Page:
Students carried backpacks stuffed with books as they did that day when their lives changed forever. They headed in and out of class, grabbed something to eat and plopped down in the library just like they normally do.

But there was nothing normal about Northern Illinois University on Monday. Not with white crosses on a small knoll and television news trucks parked around campus. And not with crime scene tape strung in front of the auditorium where 11 days earlier a gunman wordlessly pumped bullets and buckshot into a crowded class, ending the lives of five students before taking his own.

"You've got to move on," said Jonathan Brock, a 25-year-old Chicagoan studying industrial management, who was clearly not quite ready to do that as he looked for a spot to add his thoughts to message boards on which students have expressed their grief, faith and anger.

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One after another, students said they were happy to be back at school, doing what they are supposed to be doing — if for no other reason than maybe it could take their minds off what gunman Steven Kazmierczak had done.

"It was something to do other than sit around and think about it," Lee Scott, a 21-year-old from nearby Sycamore, said after getting out of his sociological inquiry class.

In many classes, students used silence to turn down teachers' offers to talk about the shooting, relieved to talk computer science or economics.

"Just to get it our of your head for a while," said 18-year-old freshman Amanda Serpico, explaining why nobody in her biology class took the teacher up on an offer to talk to one of hundreds of counselors stationed in classes around campus.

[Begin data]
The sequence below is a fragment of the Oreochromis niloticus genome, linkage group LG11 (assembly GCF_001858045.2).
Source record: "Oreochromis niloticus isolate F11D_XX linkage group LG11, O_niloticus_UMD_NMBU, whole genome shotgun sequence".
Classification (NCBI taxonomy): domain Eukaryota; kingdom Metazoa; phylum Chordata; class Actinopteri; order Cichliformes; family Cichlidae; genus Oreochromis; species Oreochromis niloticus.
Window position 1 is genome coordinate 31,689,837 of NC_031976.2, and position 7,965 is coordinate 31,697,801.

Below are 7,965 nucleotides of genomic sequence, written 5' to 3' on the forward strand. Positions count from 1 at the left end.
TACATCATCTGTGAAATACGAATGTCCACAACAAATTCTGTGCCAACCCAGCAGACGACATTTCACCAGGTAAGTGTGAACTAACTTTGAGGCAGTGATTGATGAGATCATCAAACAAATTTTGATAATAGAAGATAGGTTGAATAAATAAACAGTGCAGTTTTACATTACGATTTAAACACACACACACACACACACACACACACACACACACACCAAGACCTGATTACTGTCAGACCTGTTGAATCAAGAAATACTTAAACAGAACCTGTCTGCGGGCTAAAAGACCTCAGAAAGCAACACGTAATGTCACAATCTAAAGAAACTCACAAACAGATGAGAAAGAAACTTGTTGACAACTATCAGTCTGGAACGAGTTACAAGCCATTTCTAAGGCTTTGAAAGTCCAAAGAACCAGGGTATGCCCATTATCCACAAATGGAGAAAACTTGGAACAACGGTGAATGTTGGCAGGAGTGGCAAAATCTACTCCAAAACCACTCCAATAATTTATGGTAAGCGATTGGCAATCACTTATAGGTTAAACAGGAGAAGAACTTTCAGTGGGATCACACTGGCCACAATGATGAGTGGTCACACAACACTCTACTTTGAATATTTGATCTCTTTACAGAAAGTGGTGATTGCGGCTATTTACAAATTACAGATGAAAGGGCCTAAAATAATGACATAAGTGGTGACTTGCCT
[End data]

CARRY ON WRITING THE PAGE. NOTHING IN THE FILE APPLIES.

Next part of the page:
Students instead expressed determination to get on with their lives.

"That's not going to define my college experience, one day out of the three years I've been here," said Dan Beno, a 20-year-old junior from Beach Park.

But like others, he knows he and his fellow students will long be linked to an act of madness, just like those students from Virginia Tech who came to NIU to offer support in the past week and a half.

"It's terrible to think, (but) it's going to be, 'Oh, that's the shooting school,"' Beno said.

One of students most seriously wounded in the attack, Maria Ruiz-Santana, was to be released Monday from a hospital in Downers Grove, doctors said. More than 20 pellets from a single shotgun blast hit her in the chest, head and neck, and she underwent five hours of surgery.

The 20-year-old Ruiz, a criminology major, is more resolved than ever to go into law enforcement and isn't angry at her shooter, her father said at a hospital news conference.

"She feels sorry for this guy," Alfredo Ruiz said.

But his daughter "was devastated" to learn Saturday that two friends, Catalina Garcia, 20, and Ryanne Mace, 19, died in the attack. The three had been sitting together near the front of Cole Hall, Ruiz said.

His daughter remembers trying to stand up after being shot, then hearing more shots. "She went down again and tried not to move," he said.

On the quiet, rural campus in DeKalb, students seemed to feel that maybe they aren't as removed from the big city, or its perceived problems, as they believed. Or perhaps not as independent as they once thought.

"It's not half as safe as I thought it was," said Kathryn Neeves, a 22-year-old junior.

"My family is about three hours away and the only thing I could think about was how badly I wanted to see them," Neeves said of the time after the shooting. Even when it was time to return to campus, Neeves said she did so reluctantly, still feeling the unexpected time with them was not enough.

And students said they'll move on feeling differently not only about their school, but also themselves.

"Something has been taken," said Kristi Bradford, a 19-year-old from Bloomington. "But something was given back. It made me grow up a little."

Early Monday morning, NIU President John Rogers noted the students "do need each other. They do want each other." Others agreed.

"I used to not feel close to other college students. We were doing the same thing but we had nothing in common," Scott said after his sociology class. "Now I feel close to my classmates even though I don't even know who they are."